This week we take a closer look at the prototypes for our forthcoming scale autoracks. These modern enclosed cars have been part of the railroad scene for decades and now you can add them and their operations to your layout.
Autoracks come in two basic configurations. Bilevel racks have a pair of decks (including the floor of the flatcar itself) and can haul two rows of taller vehicles like vans and trucks. Trilevel racks have an extra deck and can carry three rows of conventional automobiles. Up until the 1990s, trilevel cars were far more common, but with the rise in populuarity of the SUV, the number of bilevel cars has grown quickly over the past 20 years.
For many years, automobiles were carried in boxcars like other freight. The relative light weight of the cars for their size meant that these boxcars reached their volume capacity far faster than their weight limit. Loading cars through the side doors was also challenging and inefficient. End door boxcars helped with the loading, but could still only be loaded one at a time.
New racks fixed on flatcars began to appear in the 1960s. These cars were longer and taller so they could carry more vehicles and make full use of the weight capacity of the cars. These cars could also be loaded “circus style” like piggyback trains. A string of autoracks was spotted on a siding with a ramp at the end. Bridge plates could be lowered to connect the cars and the entire cut loaded from that one spot.
These first cars kept the weight of the rack low by making it just a skeleton frame welded to the flatcar. Damage to finished vehicles in transit however prompted railroads to begin applying side panels and eventually roofs and end doors to the cars for protection. These not only added to the weight of the final car, but especially in the case of the roof, added to its size as well. Many routes in the country could not handle the enclosed cars due to low tunnels, bridges, etc. Still today, there are some branchlines that can not handle them.
There have of course been many variations in these cars’ designs over the years. Some of the details are smaller like the style of side panels, roof or doors. The racks have also been fastened to many different types of flatcars.
The vast majority of cars feature racks owned by and painted for different railroads added to flat cars leased from TTX (Trailer Train.) In some cases, the railroads own both the rack and the flat. The racks can remain attached to the flatcar for decades – often for the entire life of the car and the rack.
Flatcars from different builders have been used. The Lionel car is based on a prototype built by American Car and Foundry (ACF) – one of the more common prototypes. Cars used for trilevel racks often have a lower deck to accomodate the additional row of vehicles without excdeding clearance limits. Although you can’t see the deck itself from the outside, these cars usually have a lower external profile as well. Both types of cars can be seen together in trains depending on the operations.
For TTX cars, you can easily distinguish between the two types of cars by their reporting marks. Bilevel cars will have “TTGX” beside the roadnumber. Trilevels are grouped in the “ETTX” series. Racks for these cars have come from many many railroads and operate in a collective pool.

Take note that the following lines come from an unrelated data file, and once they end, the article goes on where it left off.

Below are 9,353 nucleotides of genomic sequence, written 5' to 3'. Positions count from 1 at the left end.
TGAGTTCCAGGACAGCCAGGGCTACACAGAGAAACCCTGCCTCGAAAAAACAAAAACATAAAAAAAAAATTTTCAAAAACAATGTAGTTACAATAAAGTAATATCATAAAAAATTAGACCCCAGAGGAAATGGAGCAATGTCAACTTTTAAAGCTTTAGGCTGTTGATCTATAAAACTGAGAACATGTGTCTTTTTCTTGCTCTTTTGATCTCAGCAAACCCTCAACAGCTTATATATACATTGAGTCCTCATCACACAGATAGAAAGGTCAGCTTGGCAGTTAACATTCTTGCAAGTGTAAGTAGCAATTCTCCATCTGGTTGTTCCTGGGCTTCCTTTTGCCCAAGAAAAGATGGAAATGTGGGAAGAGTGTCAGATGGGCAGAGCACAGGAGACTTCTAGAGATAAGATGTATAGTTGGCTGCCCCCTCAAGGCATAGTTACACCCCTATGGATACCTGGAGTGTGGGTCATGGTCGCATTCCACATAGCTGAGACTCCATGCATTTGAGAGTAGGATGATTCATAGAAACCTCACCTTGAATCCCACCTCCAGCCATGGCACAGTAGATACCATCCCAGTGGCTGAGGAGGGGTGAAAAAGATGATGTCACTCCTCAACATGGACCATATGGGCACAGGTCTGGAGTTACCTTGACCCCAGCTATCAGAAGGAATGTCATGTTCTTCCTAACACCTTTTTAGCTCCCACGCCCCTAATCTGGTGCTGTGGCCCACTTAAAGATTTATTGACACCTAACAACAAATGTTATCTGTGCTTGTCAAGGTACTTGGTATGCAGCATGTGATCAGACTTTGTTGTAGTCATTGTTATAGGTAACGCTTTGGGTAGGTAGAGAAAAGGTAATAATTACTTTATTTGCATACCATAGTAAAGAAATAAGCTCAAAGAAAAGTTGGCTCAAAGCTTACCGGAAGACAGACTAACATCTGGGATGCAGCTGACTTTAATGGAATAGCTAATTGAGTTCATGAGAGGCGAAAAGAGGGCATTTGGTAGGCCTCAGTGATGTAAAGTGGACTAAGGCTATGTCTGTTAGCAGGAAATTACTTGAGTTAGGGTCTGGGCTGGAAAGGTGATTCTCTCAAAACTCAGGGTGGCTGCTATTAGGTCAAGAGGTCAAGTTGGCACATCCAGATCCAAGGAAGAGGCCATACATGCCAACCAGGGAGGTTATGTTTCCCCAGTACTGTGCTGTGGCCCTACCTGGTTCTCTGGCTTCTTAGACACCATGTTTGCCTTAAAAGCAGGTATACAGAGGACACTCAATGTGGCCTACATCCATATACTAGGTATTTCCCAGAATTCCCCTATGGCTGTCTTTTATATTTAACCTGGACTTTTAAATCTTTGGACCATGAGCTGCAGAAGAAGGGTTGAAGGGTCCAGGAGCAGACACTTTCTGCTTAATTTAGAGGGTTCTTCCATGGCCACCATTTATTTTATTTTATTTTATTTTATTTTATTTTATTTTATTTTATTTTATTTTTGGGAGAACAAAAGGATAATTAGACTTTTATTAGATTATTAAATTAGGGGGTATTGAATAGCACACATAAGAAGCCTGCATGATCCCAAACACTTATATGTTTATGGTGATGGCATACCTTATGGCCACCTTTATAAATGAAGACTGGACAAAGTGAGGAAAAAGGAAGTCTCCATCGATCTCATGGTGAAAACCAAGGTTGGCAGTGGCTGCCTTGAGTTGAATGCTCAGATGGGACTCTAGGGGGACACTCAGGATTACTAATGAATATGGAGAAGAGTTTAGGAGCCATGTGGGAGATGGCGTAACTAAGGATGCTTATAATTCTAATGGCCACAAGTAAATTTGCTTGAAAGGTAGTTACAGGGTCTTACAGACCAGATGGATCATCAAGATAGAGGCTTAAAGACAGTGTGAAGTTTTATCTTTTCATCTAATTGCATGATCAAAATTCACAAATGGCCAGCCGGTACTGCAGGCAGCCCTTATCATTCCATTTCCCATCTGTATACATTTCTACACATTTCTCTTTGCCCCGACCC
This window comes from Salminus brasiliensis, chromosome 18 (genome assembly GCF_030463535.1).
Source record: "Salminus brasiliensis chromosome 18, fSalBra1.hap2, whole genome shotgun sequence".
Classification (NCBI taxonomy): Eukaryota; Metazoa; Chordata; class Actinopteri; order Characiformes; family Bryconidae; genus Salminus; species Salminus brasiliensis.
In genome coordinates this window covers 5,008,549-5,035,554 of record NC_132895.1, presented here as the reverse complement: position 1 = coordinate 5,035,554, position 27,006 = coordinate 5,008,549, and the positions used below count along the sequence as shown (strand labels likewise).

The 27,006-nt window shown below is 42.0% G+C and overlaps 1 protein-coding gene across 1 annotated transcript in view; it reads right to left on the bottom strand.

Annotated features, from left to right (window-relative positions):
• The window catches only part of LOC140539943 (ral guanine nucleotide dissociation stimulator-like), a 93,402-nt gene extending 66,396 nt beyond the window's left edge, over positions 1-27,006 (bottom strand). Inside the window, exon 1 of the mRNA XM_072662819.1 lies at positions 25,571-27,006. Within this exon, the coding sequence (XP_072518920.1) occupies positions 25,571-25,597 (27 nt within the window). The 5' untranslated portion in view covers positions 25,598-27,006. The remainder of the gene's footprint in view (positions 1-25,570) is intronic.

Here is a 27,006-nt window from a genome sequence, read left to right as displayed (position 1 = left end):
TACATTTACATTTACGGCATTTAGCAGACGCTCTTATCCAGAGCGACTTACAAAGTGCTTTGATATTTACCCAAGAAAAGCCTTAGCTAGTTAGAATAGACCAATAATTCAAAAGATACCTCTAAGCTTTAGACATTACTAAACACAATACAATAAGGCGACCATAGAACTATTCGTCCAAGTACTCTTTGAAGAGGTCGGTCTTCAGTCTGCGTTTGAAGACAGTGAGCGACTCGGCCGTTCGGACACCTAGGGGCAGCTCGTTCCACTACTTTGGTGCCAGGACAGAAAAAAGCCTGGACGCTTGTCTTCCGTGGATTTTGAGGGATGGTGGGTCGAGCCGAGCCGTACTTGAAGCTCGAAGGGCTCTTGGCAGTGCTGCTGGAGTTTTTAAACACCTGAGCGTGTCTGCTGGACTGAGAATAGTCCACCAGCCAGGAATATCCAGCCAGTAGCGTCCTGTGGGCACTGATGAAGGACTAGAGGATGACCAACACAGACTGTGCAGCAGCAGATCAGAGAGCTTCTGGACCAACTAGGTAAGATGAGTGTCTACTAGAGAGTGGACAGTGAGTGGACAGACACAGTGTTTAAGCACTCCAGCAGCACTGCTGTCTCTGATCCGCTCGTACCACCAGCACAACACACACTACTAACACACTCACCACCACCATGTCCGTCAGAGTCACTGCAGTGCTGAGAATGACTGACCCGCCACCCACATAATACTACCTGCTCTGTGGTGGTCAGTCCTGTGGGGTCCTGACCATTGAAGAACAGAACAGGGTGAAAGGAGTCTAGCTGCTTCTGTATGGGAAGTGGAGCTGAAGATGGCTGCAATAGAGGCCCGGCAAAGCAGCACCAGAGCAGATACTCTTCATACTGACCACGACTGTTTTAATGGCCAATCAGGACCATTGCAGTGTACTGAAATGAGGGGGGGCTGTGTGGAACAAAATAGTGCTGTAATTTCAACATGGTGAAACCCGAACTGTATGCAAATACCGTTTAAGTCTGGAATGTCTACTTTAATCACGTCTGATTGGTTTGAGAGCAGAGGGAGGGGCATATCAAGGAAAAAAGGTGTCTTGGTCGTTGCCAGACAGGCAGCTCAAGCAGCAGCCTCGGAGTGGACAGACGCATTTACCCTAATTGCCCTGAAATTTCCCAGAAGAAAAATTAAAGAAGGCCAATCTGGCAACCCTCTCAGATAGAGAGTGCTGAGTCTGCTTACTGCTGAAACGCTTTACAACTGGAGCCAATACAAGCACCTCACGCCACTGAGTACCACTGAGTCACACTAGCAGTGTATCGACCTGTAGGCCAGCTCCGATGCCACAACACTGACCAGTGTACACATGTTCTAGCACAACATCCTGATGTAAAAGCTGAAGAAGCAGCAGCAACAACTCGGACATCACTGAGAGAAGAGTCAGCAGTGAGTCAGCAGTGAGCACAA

Thanks to the pooling arrangements for autoracks, these trains can be quite colorful. Railroads supply racks to the North American pool based on the number of annual carloadings they deliver in their yards. Consequently, railroads that serve large automotive markets have more cars in the pool than smaller operations.
Union Pacific currently opperates the largest pool, thanks to the quantity of transcontinental shipments. Conrail, which served more assembly plants than any other railroad, held the number two spot until its fleet was split in 1999 between Norfolk Southern and CSX. At the other end of the spectrum are the 10 cars contributed by the Providence and Worchester.
Cars of all of these railroads travel freely between lines. There is no need to route cars back to a “home” terminal for loading or unloading.
Shipments may be as small as a single autorack. More commonly, blocks of cars are gathered and moved between hubs as solid trains or as dedicated blocks in other trains. Railroads try to keep these cars out of hump yards where general freight is sorted. These gravity-fed switching operations can damage the cars if couplings are made too hard. Consequently, you’ll often see autoracks traveling on expedited schedules with intermodal trains or in solid trains of their own.
Modeling an unloading terminal can be an interesting operation. Since it was much easier to drive the vehicles onto and off of the racks going forward, the train was turned on a wye before being delivered. Wyes were often located near auto terminals for just such a purpose.
The facilities themselves are often rather simple and include a large parking area, ramps to unload the cars, a small office, and ample room for the trucks to load. For security, fencing, gates and ample lighting are a must. We’ve already covered paving roads over railroad tracks and will soon cover making your own fences in our current modeling blog project. A small regional delivery area would be a much easier project than a sprawling assembly plant or port.
Whether your delivering cars for the local dealers or just watching these big colorful beasts roll by on the mainline, the new scale autoracks are sure to be a hit on your railroad.